Reflecting on my Summer Internship at NCTL
Today’s blog post is written by our summer intern, Talia Mercado. She is going into her senior year at Hamilton College where she is studying Government and Hispanic Studies.
Growing up with a mother as a teacher taught me the importance of education at an early age. I grew up going into school with my mother and sitting in on the elementary school classes she taught. I was always amazed at how much my mother taught, as well as how much her students knew. I was excited when it was finally my turn to go to school, and I attended my mom’s duel immersion school from kindergarten to eighth grade in Cambridge, MA.
Growing up with a mother as a teacher also taught me at a young age the everyday difficulties teachers and administrators face every day. For as long as I can remember, one of the biggest challenges for my mother, as well as most of the other teachers in her school, has been the limited amount of time during the school day. Teachers need additional time to plan in order to meet the needs of all students.
This summer, working as an intern at NCTL I have been able to view school from a different angle. I have spent most of this summer researching legislation that could potentially lead to expanded learning time in all states throughout the country. When conducting this research it is evident that ELT has definitely impacted multiple state legislatures. This is especially true for Massachusetts. With the recent increase to the MA ELT budget more students in Massachusetts will be able to experience an expanded education.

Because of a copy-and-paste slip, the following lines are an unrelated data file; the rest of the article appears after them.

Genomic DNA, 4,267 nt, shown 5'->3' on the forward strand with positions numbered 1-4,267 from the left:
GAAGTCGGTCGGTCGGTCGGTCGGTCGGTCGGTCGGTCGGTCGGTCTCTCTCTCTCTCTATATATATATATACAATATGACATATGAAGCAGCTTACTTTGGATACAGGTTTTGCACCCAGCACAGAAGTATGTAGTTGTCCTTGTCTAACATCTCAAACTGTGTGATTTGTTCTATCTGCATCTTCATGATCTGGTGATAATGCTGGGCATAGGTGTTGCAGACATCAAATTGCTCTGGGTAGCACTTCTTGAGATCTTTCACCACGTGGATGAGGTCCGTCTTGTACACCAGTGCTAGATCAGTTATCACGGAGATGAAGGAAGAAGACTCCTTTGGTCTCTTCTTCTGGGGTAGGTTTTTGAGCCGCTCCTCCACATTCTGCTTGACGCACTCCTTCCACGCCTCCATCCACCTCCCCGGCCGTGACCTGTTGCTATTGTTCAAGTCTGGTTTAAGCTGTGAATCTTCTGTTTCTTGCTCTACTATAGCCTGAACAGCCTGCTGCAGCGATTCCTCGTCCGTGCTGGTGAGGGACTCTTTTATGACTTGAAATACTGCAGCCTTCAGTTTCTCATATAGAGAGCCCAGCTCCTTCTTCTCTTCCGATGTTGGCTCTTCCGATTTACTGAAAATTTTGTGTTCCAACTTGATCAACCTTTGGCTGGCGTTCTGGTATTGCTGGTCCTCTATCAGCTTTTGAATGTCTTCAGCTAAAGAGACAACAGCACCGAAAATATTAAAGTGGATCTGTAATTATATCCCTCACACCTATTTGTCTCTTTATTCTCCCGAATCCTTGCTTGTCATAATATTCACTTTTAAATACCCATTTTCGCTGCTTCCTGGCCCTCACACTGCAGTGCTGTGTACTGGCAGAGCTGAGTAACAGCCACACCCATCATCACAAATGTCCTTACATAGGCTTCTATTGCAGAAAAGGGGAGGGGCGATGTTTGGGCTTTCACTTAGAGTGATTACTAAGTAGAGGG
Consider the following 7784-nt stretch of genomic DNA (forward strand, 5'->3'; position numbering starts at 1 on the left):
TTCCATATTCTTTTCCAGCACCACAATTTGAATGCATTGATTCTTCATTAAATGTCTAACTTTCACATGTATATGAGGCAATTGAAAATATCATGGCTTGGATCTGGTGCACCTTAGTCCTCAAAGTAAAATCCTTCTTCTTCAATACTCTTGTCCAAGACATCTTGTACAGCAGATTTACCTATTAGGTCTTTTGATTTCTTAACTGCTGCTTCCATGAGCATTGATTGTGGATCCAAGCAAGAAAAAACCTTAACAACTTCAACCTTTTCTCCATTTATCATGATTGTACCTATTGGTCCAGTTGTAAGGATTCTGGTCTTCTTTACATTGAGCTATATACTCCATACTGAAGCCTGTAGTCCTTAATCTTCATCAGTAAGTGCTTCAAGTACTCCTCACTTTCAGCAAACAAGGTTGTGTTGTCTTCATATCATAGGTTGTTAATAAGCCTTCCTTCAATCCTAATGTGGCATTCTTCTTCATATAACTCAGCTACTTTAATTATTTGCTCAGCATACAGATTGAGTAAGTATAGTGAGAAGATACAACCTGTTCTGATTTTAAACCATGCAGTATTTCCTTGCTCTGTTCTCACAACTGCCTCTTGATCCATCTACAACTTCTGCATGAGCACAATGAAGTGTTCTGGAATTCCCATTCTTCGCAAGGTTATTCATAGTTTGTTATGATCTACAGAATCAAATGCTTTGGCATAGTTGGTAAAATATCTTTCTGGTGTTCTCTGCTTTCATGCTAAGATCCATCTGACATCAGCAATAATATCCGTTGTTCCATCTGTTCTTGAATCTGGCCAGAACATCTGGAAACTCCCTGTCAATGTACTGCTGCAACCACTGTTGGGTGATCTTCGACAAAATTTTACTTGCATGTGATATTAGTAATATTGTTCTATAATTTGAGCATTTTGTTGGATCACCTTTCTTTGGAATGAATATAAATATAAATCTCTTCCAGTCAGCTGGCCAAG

Looking back, I am happy that I went to a bilingual school as a child. I do believe that had I not, my Spanish would not be as good as it is today. I also believe that I would not have had the wonderful social and cultural experiences that have molded me into the person I am today. However, I do believe that time was limited in my elementary school, and I felt it. There simply was not enough time to perfect my English writing and reading as well as learn Spanish even though we spent an equal amount of time in the classroom for both languages.
Bilingual schools like the one I attended as a child as well as other innovative schools are so important for our country, but in order for students at these schools to absorb the most possible, more time is necessary. Interning at NCTL has taught me that not only do non traditional schools need more time, but that all schools can benefit from the addition, especially schools serving to low income students. It is true that most schools around the United States including those in affluent areas suffer from low hours of instructional time, but students whose families can afford it will be able to make up for the difference in hours with extra activities and tutoring. Students from low-income families simply do not have the ability to access extra academic activities that money can buy.